Hybrid work is here to stay. Some managers bemoan that their remote teams are less productive, while others celebrate remote work for generating higher productivity. Let’s examine both sides.

Scenario 1: Productivity decreases with remote work

If your team’s work requires collaboration, there can be a decrease in productivity. Research has found that when organisations didn’t change their operating model well enough to support remote work – including implementation of new performance management processes – collaboration suffered a reduction of 34% in productivity (Bick, Seywald, & Welchman, 2020).

Another study by Yang, Holtz, Jaffe et al. (2021) used extensive data from over 61 000 US Microsoft employees to study the effects of remote work on collaboration and communication. The results showed that the collaboration network of employees waned and became more siloed with fewer connections between different teams or departments. Communication mediums changed to more asynchronous communication.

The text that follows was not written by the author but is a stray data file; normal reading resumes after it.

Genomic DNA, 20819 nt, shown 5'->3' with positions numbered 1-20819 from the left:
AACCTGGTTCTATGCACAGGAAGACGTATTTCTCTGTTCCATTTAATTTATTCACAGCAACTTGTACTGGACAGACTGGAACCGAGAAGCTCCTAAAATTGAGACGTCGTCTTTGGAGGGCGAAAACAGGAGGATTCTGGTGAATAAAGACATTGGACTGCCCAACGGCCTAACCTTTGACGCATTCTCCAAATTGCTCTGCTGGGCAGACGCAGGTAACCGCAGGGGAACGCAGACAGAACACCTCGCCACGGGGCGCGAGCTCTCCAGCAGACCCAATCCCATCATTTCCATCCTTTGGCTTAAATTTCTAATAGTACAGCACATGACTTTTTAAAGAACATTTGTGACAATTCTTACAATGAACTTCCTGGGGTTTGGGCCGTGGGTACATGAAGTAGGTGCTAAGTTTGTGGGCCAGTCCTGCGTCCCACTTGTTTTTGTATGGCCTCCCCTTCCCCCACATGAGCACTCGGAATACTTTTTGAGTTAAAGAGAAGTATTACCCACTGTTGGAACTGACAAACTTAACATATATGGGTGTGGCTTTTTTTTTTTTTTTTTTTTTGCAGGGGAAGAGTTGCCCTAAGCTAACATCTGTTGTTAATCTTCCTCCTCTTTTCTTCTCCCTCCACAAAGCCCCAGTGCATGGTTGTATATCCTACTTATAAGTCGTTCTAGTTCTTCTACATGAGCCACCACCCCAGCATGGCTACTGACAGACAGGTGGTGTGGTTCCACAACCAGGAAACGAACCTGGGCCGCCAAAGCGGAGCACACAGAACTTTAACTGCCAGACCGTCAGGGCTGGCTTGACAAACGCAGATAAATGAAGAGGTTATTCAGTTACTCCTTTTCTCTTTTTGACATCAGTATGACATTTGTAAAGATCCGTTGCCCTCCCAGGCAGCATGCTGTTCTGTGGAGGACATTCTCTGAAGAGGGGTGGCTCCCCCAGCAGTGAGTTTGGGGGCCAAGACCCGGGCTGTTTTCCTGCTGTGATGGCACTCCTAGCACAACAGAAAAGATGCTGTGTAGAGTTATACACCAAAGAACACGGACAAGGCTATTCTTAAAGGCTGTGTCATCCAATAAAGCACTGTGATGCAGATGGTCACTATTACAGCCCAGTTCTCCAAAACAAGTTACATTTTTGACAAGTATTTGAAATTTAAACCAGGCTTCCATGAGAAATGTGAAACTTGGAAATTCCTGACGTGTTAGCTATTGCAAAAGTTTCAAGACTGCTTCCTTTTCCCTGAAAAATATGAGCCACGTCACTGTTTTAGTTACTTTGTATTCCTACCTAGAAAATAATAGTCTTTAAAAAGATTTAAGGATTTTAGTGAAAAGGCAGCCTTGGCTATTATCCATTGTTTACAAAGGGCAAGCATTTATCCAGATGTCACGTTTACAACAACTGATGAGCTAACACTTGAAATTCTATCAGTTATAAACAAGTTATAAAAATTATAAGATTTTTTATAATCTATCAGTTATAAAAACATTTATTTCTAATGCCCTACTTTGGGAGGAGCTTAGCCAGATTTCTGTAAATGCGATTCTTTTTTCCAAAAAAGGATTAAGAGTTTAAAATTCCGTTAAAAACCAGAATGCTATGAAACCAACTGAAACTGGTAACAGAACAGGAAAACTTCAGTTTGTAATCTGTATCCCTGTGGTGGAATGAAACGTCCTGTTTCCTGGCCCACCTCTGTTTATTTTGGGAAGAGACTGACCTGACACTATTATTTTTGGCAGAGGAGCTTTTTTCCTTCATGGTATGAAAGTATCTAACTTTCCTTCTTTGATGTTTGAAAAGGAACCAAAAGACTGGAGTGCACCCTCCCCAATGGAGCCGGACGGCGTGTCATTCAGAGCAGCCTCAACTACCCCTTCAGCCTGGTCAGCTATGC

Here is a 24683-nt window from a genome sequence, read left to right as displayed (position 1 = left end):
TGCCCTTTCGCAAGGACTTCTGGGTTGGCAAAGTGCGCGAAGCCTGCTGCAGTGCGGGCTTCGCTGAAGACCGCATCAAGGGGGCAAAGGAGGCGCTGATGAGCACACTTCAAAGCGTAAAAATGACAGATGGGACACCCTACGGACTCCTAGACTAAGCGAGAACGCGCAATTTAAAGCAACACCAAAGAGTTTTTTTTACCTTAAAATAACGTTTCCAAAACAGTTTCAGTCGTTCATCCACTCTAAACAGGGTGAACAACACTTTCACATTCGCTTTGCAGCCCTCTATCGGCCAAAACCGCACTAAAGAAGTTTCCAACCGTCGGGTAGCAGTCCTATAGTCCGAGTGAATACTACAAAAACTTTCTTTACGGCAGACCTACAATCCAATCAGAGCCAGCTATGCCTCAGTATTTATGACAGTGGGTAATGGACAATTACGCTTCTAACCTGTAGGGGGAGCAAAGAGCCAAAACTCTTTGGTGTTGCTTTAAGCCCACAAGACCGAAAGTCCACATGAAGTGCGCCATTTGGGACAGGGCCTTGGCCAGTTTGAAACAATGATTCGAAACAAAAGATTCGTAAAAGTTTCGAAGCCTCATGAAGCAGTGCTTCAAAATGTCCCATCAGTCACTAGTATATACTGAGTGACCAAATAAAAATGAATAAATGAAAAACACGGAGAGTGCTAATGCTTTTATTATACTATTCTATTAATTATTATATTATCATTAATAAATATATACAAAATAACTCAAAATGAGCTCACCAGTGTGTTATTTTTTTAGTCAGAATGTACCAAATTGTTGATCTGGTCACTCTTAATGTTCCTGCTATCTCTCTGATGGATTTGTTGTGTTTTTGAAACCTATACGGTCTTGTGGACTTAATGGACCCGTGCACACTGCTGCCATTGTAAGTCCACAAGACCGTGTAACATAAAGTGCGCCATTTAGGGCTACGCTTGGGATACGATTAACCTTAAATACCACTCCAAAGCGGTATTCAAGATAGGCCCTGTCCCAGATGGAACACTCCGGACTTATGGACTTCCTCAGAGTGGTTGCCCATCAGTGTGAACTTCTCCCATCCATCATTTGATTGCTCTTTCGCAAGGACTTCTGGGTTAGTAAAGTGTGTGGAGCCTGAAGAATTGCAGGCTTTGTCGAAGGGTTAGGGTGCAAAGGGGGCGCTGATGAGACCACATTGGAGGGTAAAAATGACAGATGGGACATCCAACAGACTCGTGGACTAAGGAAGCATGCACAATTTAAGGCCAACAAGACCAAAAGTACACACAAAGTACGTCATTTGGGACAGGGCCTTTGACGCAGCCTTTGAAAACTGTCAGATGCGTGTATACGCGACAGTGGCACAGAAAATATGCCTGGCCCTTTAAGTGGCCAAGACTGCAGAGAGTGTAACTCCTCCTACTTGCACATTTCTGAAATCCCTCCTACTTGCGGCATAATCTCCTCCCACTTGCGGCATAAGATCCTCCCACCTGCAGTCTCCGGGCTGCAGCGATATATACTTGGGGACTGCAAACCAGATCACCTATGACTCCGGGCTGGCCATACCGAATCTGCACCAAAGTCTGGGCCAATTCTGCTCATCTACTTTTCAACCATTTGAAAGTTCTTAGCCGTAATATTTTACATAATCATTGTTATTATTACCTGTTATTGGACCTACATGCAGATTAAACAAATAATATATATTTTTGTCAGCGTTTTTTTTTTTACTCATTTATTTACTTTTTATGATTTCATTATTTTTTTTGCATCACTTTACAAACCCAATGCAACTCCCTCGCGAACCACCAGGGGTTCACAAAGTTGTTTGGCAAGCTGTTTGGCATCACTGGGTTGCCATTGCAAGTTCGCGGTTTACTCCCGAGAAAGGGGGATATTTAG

Both of these factors may make it harder for employees to acquire and share new information across boundaries in an organisation and, consequently, harder to innovate. The CEO of Microsoft, Satya Nadella, calls this the “Great Paradox” where employees desire both flexibility and social connection. Unfortunately, remote work doesn’t always provide sufficient social connection.

Scenario 2: Productivity increases with remote work

Other research has found an increase in productivity. Productivity is an individual or team’s rate of output, i.e. how efficient they are at completing their allocated tasks. Some studies have found remote employees to be between 13 and 35% more productive (Nevogt, 2020). However, in some of these studies, the employees were call-centre employees with repetitive, easily measurable tasks. In other studies, the employees had different jobs and did not work remotely every day. The exact mix of days in the office versus remote days differs per study. A lot of studies are subjective, with respondents self-rating that they feel more productive.